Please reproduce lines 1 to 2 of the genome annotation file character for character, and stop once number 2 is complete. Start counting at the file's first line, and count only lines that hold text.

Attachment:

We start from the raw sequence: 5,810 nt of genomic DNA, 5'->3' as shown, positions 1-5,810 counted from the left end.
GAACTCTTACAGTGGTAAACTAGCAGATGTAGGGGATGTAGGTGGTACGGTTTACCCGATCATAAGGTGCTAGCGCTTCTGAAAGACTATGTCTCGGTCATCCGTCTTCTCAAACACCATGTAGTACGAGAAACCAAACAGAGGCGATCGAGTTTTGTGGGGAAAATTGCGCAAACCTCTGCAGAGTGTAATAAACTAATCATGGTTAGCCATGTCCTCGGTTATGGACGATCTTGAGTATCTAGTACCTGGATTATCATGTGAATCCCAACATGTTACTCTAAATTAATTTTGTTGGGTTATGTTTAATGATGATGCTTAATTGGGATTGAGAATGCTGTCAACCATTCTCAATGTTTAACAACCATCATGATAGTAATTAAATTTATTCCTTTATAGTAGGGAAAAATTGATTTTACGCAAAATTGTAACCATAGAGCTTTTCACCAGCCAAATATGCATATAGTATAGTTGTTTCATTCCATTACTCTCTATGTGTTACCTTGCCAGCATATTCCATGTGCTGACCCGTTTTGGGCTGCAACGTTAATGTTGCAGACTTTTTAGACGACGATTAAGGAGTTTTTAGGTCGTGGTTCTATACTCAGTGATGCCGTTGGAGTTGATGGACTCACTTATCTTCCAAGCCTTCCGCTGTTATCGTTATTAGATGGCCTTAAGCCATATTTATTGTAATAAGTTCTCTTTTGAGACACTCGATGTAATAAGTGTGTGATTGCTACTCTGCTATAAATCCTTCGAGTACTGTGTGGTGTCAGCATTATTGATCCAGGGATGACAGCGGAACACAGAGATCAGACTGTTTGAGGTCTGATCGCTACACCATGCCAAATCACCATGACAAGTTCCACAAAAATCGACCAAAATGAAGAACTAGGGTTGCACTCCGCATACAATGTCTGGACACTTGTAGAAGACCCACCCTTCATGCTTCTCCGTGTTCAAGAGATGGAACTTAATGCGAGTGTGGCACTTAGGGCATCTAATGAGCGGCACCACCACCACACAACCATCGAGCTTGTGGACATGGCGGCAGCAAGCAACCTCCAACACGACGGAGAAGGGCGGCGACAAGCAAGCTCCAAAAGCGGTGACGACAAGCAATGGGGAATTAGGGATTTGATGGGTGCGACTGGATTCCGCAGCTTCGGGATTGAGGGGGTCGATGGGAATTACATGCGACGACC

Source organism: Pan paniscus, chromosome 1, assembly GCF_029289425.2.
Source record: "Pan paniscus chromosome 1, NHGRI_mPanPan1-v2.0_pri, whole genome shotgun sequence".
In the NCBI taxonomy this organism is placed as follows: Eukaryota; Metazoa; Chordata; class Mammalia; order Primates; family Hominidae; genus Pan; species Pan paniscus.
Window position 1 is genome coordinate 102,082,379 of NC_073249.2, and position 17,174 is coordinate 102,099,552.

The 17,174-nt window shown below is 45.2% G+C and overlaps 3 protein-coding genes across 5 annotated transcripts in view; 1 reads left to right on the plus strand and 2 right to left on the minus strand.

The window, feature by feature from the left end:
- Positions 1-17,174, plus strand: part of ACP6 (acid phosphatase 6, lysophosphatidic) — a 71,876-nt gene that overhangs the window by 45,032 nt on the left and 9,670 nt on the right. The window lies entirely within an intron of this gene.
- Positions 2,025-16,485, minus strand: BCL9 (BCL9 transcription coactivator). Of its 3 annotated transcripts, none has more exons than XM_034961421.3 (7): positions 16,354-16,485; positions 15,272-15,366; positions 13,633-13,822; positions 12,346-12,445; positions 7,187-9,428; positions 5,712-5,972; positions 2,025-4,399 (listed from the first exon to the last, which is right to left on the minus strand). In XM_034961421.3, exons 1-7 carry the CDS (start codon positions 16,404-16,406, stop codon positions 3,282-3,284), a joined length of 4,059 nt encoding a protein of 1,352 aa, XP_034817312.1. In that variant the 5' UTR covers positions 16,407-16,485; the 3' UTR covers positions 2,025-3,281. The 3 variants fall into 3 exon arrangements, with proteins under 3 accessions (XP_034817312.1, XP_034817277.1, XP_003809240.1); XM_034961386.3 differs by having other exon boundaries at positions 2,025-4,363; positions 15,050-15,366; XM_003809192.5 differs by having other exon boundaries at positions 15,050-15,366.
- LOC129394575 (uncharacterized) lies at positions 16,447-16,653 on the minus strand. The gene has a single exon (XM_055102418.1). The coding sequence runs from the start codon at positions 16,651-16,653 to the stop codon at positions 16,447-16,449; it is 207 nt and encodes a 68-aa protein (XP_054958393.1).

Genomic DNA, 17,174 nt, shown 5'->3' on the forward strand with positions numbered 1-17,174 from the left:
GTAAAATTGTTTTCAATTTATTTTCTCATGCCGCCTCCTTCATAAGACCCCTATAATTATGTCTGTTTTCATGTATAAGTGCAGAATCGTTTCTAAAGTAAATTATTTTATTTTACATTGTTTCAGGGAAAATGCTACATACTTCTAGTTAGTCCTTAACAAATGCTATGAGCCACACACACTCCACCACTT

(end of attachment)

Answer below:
We start from the raw sequence: 5,810 nt of genomic DNA, 5'->3' as shown, positions 1-5,810 counted from the left end.
GAACTCTTACAGTGGTAAACTAGCAGATGTAGGGGATGTAGGTGGTACGGTTTACCCGATCATAAGGTGCTAGCGCTTCTGAAAGACTATGTCTCGGTCATCCGTCTTCTCAAACACCATGTAGTACGAGAAACCAAACAGAGGCGATCGAGTTTTGTGGGGAAAATTGCGCAAACCTCTGCAGAGTGTAATAAACTAATCATGGTTAGCCATGTCCTCGGTTATGGACGATCTTGAGTATCTAGTACCTGGATTATCATGTGAATCCCAACATGTTACTCTAAATTAATTTTGTTGGGTTATGTTTAATGATGATGCTTAATTGGGATTGAGAATGCTGTCAACCATTCTCAATGTTTAACAACCATCATGATAGTAATTAAATTTATTCCTTTATAGTAGGGAAAAATTGATTTTACGCAAAATTGTAACCATAGAGCTTTTCACCAGCCAAATATGCATATAGTATAGTTGTTTCATTCCATTACTCTCTATGTGTTACCTTGCCAGCATATTCCATGTGCTGACCCGTTTTGGGCTGCAACGTTAATGTTGCAGACTTTTTAGACGACGATTAAGGAGTTTTTAGGTCGTGGTTCTATACTCAGTGATGCCGTTGGAGTTGATGGACTCACTTATCTTCCAAGCCTTCCGCTGTTATCGTTATTAGATGGCCTTAAGCCATATTTATTGTAATAAGTTCTCTTTTGAGACACTCGATGTAATAAGTGTGTGATTGCTACTCTGCTATAAATCCTTCGAGTACTGTGTGGTGTCAGCATTATTGATCCAGGGATGACAGCGGAACACAGAGATCAGACTGTTTGAGGTCTGATCGCTACACCATGCCAAATCACCATGACAAGTTCCACAAAAATCGACCAAAATGAAGAACTAGGGTTGCACTCCGCATACAATGTCTGGACACTTGTAGAAGACCCACCCTTCATGCTTCTCCGTGTTCAAGAGATGGAACTTAATGCGAGTGTGGCACTTAGGGCATCTAATGAGCGGCACCACCACCACACAACCATCGAGCTTGTGGACATGGCGGCAGCAAGCAACCTCCAACACGACGGAGAAGGGCGGCGACAAGCAAGCTCCAAAAGCGGTGACGACAAGCAATGGGGAATTAGGGATTTGATGGGTGCGACTGGATTCCGCAGCTTCGGGATTGAGGGGGTCGATGGGAATTACATGCGACGACC